If you are still with me (and kudos if you are) you can clearly see the difference between the NIV and the NET Bible is found in the footnotes. The NET Bible tries to come up with the best translation that it can, but it recognizes that information is either lost or added in the translation process, consequently it aims to minimize that through its extensive use of footnotes.
I don’t own a paper version of the NET Bible, but I seldom study a passage without looking at it either in Logos or in a standalone document (free). I like this translation, even without the notes, but I recognize that it isn’t very popular and there are significant advantages with using a translation that is popular.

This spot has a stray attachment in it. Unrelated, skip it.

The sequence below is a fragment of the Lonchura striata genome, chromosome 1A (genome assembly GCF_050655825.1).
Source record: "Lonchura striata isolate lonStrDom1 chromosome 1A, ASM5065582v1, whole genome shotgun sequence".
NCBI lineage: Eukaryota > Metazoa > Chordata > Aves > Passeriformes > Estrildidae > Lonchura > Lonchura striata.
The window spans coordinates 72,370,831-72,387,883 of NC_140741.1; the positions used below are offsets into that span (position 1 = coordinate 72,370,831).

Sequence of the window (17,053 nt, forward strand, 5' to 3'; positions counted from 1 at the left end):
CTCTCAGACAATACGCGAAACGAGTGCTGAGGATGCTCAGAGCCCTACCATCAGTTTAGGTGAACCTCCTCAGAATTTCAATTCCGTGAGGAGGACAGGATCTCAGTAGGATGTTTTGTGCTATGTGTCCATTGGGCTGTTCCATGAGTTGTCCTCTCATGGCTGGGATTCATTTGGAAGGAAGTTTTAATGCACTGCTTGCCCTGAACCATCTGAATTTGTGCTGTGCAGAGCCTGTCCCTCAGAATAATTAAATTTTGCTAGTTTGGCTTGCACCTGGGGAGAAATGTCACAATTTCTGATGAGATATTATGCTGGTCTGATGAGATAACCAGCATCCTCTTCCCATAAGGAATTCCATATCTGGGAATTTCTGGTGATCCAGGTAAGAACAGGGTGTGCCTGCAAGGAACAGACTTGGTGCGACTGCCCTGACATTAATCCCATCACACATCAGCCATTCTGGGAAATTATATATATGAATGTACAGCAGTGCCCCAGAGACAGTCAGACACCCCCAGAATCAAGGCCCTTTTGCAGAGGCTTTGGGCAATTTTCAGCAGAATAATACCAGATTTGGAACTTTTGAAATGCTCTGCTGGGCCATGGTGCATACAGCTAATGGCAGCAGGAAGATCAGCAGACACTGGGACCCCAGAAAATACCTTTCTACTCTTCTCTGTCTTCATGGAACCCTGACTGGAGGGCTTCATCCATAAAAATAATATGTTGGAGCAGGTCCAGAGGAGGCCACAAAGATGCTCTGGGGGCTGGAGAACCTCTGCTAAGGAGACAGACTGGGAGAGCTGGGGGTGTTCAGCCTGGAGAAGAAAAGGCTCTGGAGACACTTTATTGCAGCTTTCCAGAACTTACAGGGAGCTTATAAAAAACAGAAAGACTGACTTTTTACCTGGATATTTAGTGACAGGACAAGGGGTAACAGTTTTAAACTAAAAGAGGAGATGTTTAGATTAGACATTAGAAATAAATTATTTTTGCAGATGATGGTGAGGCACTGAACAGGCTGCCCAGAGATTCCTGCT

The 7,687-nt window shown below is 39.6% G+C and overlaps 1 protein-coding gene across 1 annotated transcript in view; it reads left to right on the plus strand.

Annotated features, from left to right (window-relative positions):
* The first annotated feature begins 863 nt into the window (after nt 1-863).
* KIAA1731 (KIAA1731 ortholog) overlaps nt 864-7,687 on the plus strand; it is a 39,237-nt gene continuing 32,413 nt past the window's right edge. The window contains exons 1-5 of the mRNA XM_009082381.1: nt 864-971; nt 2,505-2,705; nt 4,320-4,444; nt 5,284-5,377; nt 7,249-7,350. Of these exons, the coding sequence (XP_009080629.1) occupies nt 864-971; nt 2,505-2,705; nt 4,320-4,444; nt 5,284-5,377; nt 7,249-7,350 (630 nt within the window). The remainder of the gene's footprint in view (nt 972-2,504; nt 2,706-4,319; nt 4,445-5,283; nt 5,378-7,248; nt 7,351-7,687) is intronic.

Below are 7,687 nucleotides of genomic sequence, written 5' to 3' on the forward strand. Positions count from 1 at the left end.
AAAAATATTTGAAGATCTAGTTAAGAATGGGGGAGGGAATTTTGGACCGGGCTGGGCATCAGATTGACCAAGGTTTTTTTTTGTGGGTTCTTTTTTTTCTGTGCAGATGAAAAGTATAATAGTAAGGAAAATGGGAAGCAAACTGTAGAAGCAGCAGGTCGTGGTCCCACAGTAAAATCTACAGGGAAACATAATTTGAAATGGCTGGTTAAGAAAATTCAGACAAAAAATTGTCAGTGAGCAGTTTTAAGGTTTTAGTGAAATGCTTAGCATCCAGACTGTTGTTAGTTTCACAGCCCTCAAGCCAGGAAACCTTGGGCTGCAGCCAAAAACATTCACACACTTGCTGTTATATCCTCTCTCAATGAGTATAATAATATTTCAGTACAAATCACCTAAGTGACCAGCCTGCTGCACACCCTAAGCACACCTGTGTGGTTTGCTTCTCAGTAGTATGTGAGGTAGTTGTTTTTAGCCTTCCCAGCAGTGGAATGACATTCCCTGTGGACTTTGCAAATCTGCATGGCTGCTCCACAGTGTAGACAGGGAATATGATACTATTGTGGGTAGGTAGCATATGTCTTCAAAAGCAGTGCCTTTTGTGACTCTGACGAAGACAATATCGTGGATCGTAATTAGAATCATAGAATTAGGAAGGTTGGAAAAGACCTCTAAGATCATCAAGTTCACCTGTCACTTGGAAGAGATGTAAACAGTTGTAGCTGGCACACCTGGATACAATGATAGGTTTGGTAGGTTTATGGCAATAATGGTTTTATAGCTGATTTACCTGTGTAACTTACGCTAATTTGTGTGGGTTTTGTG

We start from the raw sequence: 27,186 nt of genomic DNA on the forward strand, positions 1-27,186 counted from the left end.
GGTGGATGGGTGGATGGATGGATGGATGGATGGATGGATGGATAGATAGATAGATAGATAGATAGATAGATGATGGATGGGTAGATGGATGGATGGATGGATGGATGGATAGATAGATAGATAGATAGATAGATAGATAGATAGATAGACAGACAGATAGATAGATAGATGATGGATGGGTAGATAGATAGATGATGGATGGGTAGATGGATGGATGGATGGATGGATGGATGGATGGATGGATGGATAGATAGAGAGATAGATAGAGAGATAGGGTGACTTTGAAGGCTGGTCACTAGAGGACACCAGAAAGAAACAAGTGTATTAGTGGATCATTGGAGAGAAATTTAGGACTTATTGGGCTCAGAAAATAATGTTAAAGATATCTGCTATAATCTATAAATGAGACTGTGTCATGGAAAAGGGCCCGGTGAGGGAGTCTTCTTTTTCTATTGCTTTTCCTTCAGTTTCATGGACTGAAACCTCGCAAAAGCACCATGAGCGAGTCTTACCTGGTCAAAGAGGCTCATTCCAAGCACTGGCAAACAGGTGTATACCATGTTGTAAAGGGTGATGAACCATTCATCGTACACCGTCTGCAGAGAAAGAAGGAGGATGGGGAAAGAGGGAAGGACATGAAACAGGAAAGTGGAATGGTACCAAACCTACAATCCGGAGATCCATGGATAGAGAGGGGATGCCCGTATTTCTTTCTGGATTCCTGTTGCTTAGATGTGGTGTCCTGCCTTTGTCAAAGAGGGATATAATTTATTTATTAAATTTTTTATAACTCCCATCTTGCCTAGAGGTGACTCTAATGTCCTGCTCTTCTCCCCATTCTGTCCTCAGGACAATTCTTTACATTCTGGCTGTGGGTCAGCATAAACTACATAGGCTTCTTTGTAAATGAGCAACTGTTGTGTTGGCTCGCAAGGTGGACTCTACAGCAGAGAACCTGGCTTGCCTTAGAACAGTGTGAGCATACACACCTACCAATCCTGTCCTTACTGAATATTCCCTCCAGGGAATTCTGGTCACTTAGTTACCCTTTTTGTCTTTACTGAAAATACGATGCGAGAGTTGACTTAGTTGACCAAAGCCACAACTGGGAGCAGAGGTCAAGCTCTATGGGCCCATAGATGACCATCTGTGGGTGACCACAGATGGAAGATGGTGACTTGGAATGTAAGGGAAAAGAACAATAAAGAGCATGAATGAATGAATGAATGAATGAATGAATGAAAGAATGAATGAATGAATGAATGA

Consequently, the best translation for general use (including church use and devotional) currently is the NIV. It is by far the most popular translation in circulation (the other modern translations aren’t even close). A new version is in the process of being published (see here for more detail then you might want).
There are many translations out there…some of them are targeted towards children (NIrV) some are easier to read than the NIV (NLT), some are more literal (Lexham and ESV). They all have their place (including the KJV). Ultimately, the best translation for you is the one you will read. But that is material for another post.